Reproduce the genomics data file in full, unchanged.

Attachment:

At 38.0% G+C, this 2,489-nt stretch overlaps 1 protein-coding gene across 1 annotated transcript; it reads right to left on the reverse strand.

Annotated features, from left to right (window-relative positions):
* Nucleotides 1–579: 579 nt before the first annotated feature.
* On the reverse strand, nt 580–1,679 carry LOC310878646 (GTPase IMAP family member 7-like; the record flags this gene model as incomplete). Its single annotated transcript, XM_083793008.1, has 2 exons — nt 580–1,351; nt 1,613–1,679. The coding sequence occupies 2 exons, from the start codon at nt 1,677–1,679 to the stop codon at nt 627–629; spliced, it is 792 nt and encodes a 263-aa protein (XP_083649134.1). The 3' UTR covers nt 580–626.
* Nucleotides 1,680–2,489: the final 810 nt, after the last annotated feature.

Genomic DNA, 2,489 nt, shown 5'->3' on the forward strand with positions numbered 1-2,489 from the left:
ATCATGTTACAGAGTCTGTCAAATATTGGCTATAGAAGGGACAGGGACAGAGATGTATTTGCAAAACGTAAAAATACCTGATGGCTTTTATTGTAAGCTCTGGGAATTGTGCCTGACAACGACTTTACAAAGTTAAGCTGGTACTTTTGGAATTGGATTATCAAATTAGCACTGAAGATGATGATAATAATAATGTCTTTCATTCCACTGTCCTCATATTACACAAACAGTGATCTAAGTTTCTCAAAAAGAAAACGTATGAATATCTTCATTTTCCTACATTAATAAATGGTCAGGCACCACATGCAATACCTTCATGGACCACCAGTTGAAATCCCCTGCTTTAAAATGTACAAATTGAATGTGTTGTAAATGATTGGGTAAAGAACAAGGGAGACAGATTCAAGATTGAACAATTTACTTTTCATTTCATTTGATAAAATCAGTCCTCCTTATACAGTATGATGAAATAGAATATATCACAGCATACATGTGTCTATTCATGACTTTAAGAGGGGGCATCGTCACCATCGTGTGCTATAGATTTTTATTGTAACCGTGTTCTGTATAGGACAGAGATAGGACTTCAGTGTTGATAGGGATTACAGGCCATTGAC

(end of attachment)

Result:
At 38.0% G+C, this 2,489-nt stretch overlaps 1 protein-coding gene across 1 annotated transcript; it reads right to left on the reverse strand.

Annotated features, from left to right (window-relative positions):
* Nucleotides 1–579: 579 nt before the first annotated feature.
* On the reverse strand, nt 580–1,679 carry LOC310878646 (GTPase IMAP family member 7-like; the record flags this gene model as incomplete). Its single annotated transcript, XM_083793008.1, has 2 exons — nt 580–1,351; nt 1,613–1,679. The coding sequence occupies 2 exons, from the start codon at nt 1,677–1,679 to the stop codon at nt 627–629; spliced, it is 792 nt and encodes a 263-aa protein (XP_083649134.1). The 3' UTR covers nt 580–626.
* Nucleotides 1,680–2,489: the final 810 nt, after the last annotated feature.

Genomic DNA, 2,489 nt, shown 5'->3' on the forward strand with positions numbered 1-2,489 from the left:
ATCATGTTACAGAGTCTGTCAAATATTGGCTATAGAAGGGACAGGGACAGAGATGTATTTGCAAAACGTAAAAATACCTGATGGCTTTTATTGTAAGCTCTGGGAATTGTGCCTGACAACGACTTTACAAAGTTAAGCTGGTACTTTTGGAATTGGATTATCAAATTAGCACTGAAGATGATGATAATAATAATGTCTTTCATTCCACTGTCCTCATATTACACAAACAGTGATCTAAGTTTCTCAAAAAGAAAACGTATGAATATCTTCATTTTCCTACATTAATAAATGGTCAGGCACCACATGCAATACCTTCATGGACCACCAGTTGAAATCCCCTGCTTTAAAATGTACAAATTGAATGTGTTGTAAATGATTGGGTAAAGAACAAGGGAGACAGATTCAAGATTGAACAATTTACTTTTCATTTCATTTGATAAAATCAGTCCTCCTTATACAGTATGATGAAATAGAATATATCACAGCATACATGTGTCTATTCATGACTTTAAGAGGGGGCATCGTCACCATCGTGTGCTATAGATTTTTATTGTAACCGTGTTCTGTATAGGACAGAGATAGGACTTCAGTGTTGATAGGGATTACAGGCCATTGAC